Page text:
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Old 04-15-2019, 01:09 PM   #13
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Sound Techniques was famous (I've read) for having a nice sounding room - was a go to spot for string o'dubs as well as folk-rock HQ. So I guess your best bet would be a nice warmish room. I've used the Bricasti wooden room Impulse in Reaverb. If you haven't got hold of the Bricasti impulses - you should.

http://www.samplicity.com/bricasti-m...lse-responses/

It's often a good idea to put some eq before such a reverb (on the reverb channel)- you're sort of trying to fake the off axis pickup - so cut out a chunk in the (high) mids? roll off a bit of bass?

A bit of gentle compression after the reverb can help - just a few dB of gain reduction

I'd use the same on both guitars - and probably narrow the width on the verb, it's likely to be a bit wider than you need.

You don't need very much of the room - just enough to set the guitars in a nice space.

If you've got a great sounding room - then just use that. In which case it's all about mic placement.

You probably want a nice plate for the vocal - to taste.

Arguably, you'd want a bit of the room on the vocal as well.

(and possibly, a bit of plate on the guitars :-) )


[Edit] P.S. If you don't mind I'll just have a go at the first attempt that you posted - it won't be right - cos it's already mixed, but you should be able to judge if I'm talking nonsense or not.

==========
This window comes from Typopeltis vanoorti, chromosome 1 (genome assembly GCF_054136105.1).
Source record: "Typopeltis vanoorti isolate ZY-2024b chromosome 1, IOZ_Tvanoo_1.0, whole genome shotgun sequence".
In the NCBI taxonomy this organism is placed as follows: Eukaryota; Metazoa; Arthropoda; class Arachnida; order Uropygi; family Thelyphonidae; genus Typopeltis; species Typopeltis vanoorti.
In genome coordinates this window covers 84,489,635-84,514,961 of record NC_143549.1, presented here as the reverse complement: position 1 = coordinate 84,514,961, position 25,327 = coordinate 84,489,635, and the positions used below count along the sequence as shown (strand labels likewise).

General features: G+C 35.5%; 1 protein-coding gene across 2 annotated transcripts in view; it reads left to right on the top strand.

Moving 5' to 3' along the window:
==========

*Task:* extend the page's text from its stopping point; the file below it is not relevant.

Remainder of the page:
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Old 04-15-2019, 01:47 PM   #14
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Wow you are so knowledgeable and i appreciate you taking the time to help me out here. When you say a great sounding room...what exactly do you mean by that? A totally dead room or a room with some reverb? Or somehwere in between?
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Old 04-16-2019, 02:48 AM   #15
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Ha. I'm pushing 60 and I've been recording stuff (with little success) forever. Bound to pick up a bit. But listen to this before you decide if I know anything:

https://drive.google.com/open?id=104...XBfzb_TSPlEQSD

I haven't magically "got that sound" - but I think it's gone in the right direction?

If you're interested in /inspired by the sounds associated with particular studios / production houses / whatever, it's going to be useful to (a) listen to their stuff (b) find out about their equipment / facilities / techniques (c) get on top of the essentials (compression / reverbs / eq etc)


If you're aiming to "fake" the sound with plugins - then you want to start with a clean / dead recording. I've got a corner of my cellar draped with duvets, & a big wodge of rockwool on the ceiling. If you've got a room that sounds nice, that doesn't have nasty resonances, & that musicians like playing in (This won't be the case in most domestic settings - unless you live in a mansion), then you can use that sound. The classic way is to put a great microphone a couple of feet in front of a great player, and you're laughing.